New research shows gay, lesbian, bisexual Kiwis more than twice as likely to have mental illness, persisting into adulthood

New research shows that gay, lesbian and bisexual New Zealanders are more than twice as likely to experience depression, anxiety and suicidal thoughts.

The study is the first to show these issues persist far past the "coming out" or teenage stage and into adulthood. 

Over 17 years, 1000 people were surveyed, looking at their patterns of sexual behaviour, attraction and fantasies.

Almost twenty percent of them said they were in sexual minority groups.

"What we saw in those sexual minorities is that they had higher rates of mental disorder namely anxiety, depression and suicidal ideation," said Dr Janet Spittlehouse from the University of Otago.

Researchers say that although the connection is widely known, they are now finding the mental health issues persist over a long period of time.

"All the way through adolescence and young adulthood, when people are grappling with sexuality and coming out and all those stressful things - but these problems actually continue beyond that," Spittlehouse told Newshub.

RainbowYOUTH isn't surprised by the findings.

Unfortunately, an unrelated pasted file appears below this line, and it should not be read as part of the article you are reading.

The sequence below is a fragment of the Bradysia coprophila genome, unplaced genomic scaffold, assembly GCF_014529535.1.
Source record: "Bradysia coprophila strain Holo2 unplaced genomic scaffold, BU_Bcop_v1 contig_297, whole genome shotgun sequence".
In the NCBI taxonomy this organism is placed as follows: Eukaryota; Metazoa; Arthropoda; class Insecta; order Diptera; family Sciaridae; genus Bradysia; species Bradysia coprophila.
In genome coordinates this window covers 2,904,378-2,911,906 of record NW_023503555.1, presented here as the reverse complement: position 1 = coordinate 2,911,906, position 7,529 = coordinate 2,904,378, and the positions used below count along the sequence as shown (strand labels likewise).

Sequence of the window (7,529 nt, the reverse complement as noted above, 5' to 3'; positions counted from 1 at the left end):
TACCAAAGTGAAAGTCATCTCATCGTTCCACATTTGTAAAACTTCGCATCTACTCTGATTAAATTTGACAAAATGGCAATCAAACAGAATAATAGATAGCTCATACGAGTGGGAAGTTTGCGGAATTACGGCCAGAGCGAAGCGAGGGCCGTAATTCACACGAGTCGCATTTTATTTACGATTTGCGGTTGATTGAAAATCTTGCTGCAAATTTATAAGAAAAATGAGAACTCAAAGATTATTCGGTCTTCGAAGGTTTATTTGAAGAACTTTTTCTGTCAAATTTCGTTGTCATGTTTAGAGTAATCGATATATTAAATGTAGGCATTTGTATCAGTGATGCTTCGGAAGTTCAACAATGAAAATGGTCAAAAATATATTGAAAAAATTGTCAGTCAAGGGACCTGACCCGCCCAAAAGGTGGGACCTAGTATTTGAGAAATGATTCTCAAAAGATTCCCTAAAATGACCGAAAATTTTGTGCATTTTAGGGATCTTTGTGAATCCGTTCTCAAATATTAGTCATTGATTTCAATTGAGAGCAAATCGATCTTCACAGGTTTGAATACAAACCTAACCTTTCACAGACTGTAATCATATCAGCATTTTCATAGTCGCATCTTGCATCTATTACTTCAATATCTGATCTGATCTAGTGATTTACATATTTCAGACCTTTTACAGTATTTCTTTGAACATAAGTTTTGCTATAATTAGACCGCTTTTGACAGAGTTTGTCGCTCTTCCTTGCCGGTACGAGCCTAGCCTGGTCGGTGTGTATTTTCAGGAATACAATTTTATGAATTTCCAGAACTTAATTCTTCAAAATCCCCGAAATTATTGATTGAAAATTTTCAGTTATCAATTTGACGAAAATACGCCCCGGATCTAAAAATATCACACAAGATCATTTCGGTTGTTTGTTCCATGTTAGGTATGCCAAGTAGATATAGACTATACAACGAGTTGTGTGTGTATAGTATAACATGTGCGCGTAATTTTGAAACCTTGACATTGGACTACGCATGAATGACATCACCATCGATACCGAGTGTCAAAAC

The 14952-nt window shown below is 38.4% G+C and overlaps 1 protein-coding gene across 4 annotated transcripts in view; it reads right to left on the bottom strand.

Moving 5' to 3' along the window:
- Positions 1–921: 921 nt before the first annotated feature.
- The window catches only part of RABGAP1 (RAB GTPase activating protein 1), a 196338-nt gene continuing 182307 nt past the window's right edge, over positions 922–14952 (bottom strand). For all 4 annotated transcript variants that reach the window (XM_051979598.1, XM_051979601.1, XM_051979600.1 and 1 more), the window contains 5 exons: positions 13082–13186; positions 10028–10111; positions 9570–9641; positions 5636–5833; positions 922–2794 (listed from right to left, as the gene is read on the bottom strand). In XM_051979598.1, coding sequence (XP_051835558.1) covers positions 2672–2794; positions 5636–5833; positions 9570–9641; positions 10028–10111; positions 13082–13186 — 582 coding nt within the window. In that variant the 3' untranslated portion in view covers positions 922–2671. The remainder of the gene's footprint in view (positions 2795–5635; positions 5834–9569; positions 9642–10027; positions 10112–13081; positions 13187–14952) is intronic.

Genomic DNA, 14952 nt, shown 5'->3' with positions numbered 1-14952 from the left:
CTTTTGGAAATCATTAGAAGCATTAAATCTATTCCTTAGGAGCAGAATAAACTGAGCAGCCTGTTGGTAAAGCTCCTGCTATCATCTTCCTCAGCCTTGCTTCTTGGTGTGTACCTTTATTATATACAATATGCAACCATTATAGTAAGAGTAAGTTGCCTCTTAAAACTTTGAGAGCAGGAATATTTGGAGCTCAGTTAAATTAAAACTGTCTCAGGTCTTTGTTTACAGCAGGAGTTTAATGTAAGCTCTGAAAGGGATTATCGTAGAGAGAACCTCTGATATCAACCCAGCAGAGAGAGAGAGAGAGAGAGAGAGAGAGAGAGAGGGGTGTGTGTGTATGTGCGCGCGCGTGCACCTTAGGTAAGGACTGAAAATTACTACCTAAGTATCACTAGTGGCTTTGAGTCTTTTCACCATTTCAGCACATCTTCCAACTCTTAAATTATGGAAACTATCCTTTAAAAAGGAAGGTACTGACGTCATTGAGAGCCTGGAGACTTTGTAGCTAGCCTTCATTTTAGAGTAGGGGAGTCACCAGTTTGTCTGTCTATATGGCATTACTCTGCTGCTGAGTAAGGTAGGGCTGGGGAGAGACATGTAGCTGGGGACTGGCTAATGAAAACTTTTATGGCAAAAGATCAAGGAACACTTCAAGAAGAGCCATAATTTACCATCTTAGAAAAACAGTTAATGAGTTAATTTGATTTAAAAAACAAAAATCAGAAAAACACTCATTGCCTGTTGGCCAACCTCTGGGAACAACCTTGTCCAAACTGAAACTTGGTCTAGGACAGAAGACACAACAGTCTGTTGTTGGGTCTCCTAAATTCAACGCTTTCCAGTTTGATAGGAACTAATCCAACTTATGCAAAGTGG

"The young people that come through, they're showing significant symptoms of mental health issues and the fall out from discrimination, bullying, issues with their parents or being excluded at school," RainbowYOUTH's Communications Manager Toni Duder told Newshub.

The findings are a wake-up call. Same-sex marriage may be legal in New Zealand, but widespread discrimination still exists.

"We need to confront the fact that there is still homophobia, transphobia and biphobia in our society. We can only fix that by coming together and learning from one another and being kind to each other," said Duder.

The study also found these mental health differences existed regardless of adverse childhood experiences, socioeconomic status and personality.

The Mental Health Foundation's CEO Shaun Robinson said he isn't surprised by the findings either. 

Robinson says future policy development needs to be community-led to meet the specific needs of the rainbow community, ensuring everyone can flourish and live their best possible life.